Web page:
We are now five months post Spartathlon so I thought I should probably post this before a full year goes past! Also, my older sister just updated her blog and I do not like to be outdone. After three months not running a step I am slowing building the fitness up. Very slowly. In the meantime I have developed a love for red velvet cakes, took a last minute week-long trip to New Zealand (via China) and applied for British Citizenship . Plantar fasciitis is still having a wee snigger at me but I think I will have the better of him this year. And mostly, I am just keeping life in perspective. Many non-professional distance runners would benefit from doing the same. If you need some help, read my sisters blog here: KIWI OE WITH LYMPHOMA
An Event History
There was some fighting happening in Athens and they needed some help. A dude ran to Sparta to ask some other fighting guys to give them a hand. He was not a bad runner and rumour has it that he made the journey in less than 36 hours. Unfortunately, the Sparta fighting guys said they would not help as their weekend market was on. The dude ran back to find out that his team won the fighting anyway. I hope he sat down and enjoyed a beer for his great efforts.
Many years later some other new-age dudes decided to test out this 36 hour rumour by attempting to run the route as best they could. Some succeeded and some did not. Now, the event attracks daft runners from all arounf the globe who attempt to follow in the original dude's footsteps. Epic.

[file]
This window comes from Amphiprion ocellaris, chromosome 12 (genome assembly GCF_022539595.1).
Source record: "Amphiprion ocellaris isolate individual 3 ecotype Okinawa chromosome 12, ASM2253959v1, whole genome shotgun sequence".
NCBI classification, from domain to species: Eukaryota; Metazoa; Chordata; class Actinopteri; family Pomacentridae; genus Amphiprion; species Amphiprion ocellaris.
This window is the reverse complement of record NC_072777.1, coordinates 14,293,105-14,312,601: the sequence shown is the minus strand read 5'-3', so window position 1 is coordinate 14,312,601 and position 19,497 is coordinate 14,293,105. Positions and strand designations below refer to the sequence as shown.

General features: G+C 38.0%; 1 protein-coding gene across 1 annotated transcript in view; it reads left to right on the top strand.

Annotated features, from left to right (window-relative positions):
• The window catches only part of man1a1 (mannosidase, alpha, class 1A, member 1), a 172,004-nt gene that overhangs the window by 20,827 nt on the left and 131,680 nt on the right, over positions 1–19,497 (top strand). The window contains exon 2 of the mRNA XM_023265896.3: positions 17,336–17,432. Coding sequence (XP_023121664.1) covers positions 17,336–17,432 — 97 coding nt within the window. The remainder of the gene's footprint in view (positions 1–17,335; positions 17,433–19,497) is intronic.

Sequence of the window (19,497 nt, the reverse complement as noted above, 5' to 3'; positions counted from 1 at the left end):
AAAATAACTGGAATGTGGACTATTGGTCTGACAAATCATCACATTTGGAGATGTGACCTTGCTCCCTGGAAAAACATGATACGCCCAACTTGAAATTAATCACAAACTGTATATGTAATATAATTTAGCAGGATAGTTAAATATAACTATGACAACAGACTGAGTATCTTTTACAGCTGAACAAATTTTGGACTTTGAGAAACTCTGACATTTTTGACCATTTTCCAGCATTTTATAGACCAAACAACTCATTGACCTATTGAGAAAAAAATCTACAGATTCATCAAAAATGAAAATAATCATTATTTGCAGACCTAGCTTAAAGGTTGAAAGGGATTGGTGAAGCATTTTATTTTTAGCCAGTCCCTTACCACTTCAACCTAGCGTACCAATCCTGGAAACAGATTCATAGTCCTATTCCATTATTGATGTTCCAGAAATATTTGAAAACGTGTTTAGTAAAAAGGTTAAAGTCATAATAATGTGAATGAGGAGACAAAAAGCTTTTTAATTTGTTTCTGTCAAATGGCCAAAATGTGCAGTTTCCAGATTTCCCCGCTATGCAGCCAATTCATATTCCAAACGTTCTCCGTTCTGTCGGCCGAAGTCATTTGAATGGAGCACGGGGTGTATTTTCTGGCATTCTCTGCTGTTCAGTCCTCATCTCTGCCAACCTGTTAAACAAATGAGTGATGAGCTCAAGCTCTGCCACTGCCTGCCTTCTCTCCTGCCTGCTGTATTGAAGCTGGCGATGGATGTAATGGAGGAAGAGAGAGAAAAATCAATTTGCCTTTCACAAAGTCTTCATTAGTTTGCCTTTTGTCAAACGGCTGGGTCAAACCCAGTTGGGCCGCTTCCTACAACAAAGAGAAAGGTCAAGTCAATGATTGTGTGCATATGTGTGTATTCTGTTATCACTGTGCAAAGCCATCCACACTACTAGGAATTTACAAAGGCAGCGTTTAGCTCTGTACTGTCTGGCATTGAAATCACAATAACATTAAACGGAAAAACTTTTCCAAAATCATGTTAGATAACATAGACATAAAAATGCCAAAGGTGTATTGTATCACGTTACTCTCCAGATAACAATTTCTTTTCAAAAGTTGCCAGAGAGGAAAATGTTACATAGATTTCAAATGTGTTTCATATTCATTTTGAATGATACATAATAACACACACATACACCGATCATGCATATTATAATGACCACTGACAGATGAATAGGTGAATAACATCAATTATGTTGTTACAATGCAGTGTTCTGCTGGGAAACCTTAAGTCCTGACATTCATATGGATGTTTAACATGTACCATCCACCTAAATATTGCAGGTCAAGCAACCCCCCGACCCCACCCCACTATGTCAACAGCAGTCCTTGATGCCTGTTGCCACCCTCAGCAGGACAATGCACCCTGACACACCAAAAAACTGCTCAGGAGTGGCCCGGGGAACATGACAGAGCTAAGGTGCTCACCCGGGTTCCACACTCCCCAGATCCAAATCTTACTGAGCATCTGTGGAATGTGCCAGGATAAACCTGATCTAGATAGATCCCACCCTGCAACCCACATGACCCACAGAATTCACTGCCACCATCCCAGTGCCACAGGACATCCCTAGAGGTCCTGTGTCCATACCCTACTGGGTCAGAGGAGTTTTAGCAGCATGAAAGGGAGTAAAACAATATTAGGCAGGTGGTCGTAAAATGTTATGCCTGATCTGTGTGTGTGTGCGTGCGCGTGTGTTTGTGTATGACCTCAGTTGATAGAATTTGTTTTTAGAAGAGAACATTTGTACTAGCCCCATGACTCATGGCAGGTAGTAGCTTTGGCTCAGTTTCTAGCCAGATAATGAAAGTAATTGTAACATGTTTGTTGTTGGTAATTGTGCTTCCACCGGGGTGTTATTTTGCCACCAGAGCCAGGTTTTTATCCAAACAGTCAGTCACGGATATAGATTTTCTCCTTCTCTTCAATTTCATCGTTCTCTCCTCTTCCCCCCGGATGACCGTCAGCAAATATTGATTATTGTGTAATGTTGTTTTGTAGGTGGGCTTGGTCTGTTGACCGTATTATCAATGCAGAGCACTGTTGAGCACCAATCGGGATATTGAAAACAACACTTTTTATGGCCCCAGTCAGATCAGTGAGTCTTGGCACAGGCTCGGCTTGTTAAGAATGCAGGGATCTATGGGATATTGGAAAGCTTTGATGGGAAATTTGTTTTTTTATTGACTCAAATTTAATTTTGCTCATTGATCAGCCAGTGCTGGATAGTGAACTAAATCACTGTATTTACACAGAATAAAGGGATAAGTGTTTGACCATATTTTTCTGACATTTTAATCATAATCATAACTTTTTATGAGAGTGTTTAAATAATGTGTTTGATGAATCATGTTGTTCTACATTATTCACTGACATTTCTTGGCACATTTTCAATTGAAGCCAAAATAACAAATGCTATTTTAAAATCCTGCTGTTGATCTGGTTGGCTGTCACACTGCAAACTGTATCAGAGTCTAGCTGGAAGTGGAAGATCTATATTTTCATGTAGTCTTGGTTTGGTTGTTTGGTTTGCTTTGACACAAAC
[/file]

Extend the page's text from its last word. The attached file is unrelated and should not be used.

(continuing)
My 2015 History
A crazy 'ahhhh my sister has cancer' moment occured where I felt I had to live life to the full and make the most of every opportunity. I entered on a whim with qualifications from way back in 2013 when I was a fitter youngster. Entrants exceed places so most have to go into a competitive ballot. Exceptions to this ballot include if you meet super-runner qualification standards (official title obviously) or if you are the only runner from your country. In April I found out that I was in as I was the only runner from New Zealand. Being from a tiny island at the bottom of the world does hold benefits occassionally.
Although I have only been running ultras for about four years, I would say that in reflection 2015 was the worst year I could have entered. A pelvis injury and plantar fasciitis plagued me throughout, leaving me unfit and out-of-shape for the year. I realised it was going to be a tough call and accepted the place on the last possible day, always hoping that the injuries would pass and I would be able to at least train for at least a few months. Sadly it was not to be and I spent more time swimming than running. How much of the Spartathlon was next to the sea?!
Wonder if maybe you do not belong somewhere? Try rocking up to registration surrounded by everyone in running kit, constantly lip-smacking on about expensive races. We are obviously all here to do a bit of jogging folks, no need to hang about in all the gear. I'd like to see a wee bit more personality in the area; some skinny jeans, a grandpa jumper.... Thank goodness for Debbie and Sharon's fake tans saving the day.
Prior to arrival I had been warned about Greek-time and the more relaxed approach taken by the race organisers. Registration from 1-5pm can mean that is actually when they fancy taking a nap! For race morning, I had a prorridge pot in the hotel room as the line for breakfast was rather long. I would recommend also doing this. The runners took buses to the start line while the support crews got their Greek-driving on and followed suit.